Rocky Mountain Spotted Fever Tick Bites

Logging and forestry work can be dangerous! Help your crew members stay safe with frequent safety meetings. This Rocky Mountain Spotted Fever factsheet, along with the others in this collection, were designed to be used as 5 minute tailgate trainings.

Incident Summary:

A logging crew started a new job in southeast Arkansas on June 10th.  The terrain was hilly and required some chainsaw work.  Two men, Bob and Charlie, worked for about 5 hours in the morning before taking a lunch break.  Bob and Charlie have been logging together for over 30 years.  The men continued to work at the site for another four days before Charlie developed a fever and a severe headache.  He complained of body aches and stomach pain.  Charlie took some over the counter medications and stayed home from work for two days.  He did not want to go to the doctor because he didn’t have good insurance and the doctor was 45 minutes away.  On June 17th, Charlie’s symptoms had worsened.  He couldn’t eat and his wife noticed a rash on his wrists and ankles.  His wife took him to the doctor.   They ran multiple tests and asked Charlie about his work.  Based on his work in logging and his test results, the doctor diagnosed him with Rocky Mountain Spotted Fever.  Charlie was treated with antibiotics, but he suffered from complications.  He remained hospitalized for three days before returning home.   It was another week before he returned to work.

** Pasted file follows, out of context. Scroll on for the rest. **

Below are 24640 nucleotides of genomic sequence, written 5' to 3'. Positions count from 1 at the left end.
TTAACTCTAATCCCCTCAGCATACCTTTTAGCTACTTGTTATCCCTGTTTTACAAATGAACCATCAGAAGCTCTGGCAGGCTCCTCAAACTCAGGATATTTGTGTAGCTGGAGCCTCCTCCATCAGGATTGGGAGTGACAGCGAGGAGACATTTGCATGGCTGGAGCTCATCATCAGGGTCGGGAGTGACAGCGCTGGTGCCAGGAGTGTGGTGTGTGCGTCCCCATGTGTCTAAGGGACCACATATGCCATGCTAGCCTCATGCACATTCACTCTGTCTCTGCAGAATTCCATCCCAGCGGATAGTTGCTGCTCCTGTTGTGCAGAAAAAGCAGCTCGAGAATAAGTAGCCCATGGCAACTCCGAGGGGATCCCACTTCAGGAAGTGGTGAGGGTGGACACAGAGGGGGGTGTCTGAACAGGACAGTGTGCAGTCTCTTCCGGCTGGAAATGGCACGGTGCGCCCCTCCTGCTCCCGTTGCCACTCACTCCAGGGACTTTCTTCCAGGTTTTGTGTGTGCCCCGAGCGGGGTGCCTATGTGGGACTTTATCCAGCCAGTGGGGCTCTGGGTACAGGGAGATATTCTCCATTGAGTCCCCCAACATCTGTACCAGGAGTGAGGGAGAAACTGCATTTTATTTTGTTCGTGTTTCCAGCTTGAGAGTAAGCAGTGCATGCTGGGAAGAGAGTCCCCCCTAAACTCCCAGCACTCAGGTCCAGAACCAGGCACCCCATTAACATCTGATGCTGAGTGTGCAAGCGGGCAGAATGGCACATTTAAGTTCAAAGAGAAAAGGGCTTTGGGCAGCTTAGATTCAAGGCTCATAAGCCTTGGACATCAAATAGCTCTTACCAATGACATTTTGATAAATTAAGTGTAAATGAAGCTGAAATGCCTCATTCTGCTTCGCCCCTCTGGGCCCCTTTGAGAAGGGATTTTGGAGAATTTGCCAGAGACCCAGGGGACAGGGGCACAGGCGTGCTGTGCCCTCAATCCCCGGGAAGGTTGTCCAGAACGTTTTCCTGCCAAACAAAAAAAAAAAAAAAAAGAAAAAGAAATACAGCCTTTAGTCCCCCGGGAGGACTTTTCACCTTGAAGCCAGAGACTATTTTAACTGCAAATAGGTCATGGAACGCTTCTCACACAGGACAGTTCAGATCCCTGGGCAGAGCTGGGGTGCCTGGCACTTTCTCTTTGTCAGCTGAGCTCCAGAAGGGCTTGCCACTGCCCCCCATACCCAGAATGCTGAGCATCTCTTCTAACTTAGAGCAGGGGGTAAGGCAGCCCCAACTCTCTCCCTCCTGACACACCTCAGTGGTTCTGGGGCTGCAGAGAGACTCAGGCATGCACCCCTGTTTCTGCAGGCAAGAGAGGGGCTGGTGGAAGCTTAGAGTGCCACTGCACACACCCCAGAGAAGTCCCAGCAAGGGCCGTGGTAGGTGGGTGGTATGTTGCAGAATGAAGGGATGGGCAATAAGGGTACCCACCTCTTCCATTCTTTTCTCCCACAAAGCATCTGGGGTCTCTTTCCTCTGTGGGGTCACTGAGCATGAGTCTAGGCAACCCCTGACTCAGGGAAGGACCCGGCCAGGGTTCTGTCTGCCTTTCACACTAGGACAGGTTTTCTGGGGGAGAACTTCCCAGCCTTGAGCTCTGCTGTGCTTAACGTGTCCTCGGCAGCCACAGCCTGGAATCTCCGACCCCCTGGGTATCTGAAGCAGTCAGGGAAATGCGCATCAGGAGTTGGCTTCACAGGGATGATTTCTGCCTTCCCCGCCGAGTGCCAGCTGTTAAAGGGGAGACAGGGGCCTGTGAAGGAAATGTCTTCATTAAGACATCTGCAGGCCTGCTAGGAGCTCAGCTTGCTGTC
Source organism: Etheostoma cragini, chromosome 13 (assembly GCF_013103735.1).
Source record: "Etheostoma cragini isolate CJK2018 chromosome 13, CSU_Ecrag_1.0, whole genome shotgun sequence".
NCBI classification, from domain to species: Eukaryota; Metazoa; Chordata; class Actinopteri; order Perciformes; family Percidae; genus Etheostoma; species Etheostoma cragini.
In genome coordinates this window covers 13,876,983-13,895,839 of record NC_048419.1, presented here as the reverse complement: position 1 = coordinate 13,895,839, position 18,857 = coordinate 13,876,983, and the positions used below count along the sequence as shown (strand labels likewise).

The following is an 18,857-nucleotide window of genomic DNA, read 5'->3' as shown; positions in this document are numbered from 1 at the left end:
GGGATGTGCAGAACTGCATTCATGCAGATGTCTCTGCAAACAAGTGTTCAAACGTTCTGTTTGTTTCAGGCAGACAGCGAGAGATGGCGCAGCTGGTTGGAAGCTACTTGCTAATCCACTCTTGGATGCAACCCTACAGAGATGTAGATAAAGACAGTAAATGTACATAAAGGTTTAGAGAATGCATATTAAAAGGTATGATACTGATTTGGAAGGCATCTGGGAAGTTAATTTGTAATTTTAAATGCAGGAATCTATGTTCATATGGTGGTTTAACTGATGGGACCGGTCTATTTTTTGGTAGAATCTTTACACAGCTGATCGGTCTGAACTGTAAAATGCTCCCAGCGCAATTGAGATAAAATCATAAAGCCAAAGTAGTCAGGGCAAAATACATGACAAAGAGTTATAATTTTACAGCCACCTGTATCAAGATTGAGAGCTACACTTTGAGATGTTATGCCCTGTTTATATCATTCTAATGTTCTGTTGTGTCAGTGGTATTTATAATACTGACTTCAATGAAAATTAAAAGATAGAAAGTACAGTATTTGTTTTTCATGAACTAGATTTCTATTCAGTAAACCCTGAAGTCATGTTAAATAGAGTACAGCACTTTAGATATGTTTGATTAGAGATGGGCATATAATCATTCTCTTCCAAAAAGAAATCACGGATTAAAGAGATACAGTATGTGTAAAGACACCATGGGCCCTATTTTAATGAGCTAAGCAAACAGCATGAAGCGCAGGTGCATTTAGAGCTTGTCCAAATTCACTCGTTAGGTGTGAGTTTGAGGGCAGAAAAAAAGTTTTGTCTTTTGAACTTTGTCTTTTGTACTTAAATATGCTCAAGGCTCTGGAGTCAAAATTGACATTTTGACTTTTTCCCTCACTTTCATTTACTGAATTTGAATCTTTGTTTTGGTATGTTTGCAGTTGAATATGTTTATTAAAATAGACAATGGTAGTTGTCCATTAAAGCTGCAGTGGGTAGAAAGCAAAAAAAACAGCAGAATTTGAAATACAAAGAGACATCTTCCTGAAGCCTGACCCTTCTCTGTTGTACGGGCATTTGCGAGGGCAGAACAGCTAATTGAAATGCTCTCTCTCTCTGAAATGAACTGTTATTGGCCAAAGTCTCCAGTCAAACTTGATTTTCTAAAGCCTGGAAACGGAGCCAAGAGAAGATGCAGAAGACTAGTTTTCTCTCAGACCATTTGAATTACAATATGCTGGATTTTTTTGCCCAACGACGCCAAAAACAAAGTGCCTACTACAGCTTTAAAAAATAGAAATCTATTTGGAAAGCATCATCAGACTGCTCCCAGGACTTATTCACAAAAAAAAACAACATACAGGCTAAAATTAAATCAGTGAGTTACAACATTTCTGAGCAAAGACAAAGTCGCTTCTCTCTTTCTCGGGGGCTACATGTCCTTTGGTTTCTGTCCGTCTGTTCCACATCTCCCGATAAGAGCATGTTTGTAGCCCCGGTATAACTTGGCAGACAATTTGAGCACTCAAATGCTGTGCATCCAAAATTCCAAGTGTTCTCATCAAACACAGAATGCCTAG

Discussion Questions:

  1. How do people get Rocky Mountain Spotted Fever?  
  2. What are the symptoms of Rocky Mountain Spotted Fever?
  3. How can you prevent tick bites?
  4. Do you know how to properly remove ticks from your body?  

Take Home Message:

Take precautions to protect yourself from ticks when performing outdoor work in tick habitats.    The sooner you get treatment for Rocky Mountain Spotted Fever, the better the outcome.

Rocky Mountain Spotted Fever (RMSF):

RMSF is a tick‐borne disease that can be extremely severe, even fatal.  Outdoor workers should take caution in tick‐prone areas, especially in the warmer months when ticks are more active.  Symptoms include:

  • Fever
  • Headache
  • Abdominal pain
  • Vomiting
  • Muscle pain
  • Rash (usually develops several days after the bite)

Prevent tick bites by using repellants with DEET or Permethrin.  Duct tape your pants to your boots to prevent ticks from accessing your legs and feet.  

Check your body thoroughly after being in tick‐infested areas.  Don’t forget to check ears, belly button, behind the knees, between the legs and in your hair.   

Check clothing and pets for ticks as well.  They can easily move on to humans from clothing or pets at a later time.  

Information from CDC;  


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For comments or suggestions, contact Amanda Wickman at or by phone to
903-877-5998 or Nykole Vance at or by phone 903-877-7935.

Created by the Southwest Center for Agricultural Health, Injury Prevention and Education
11937 US Hwy 271
Tyler, TX 75708

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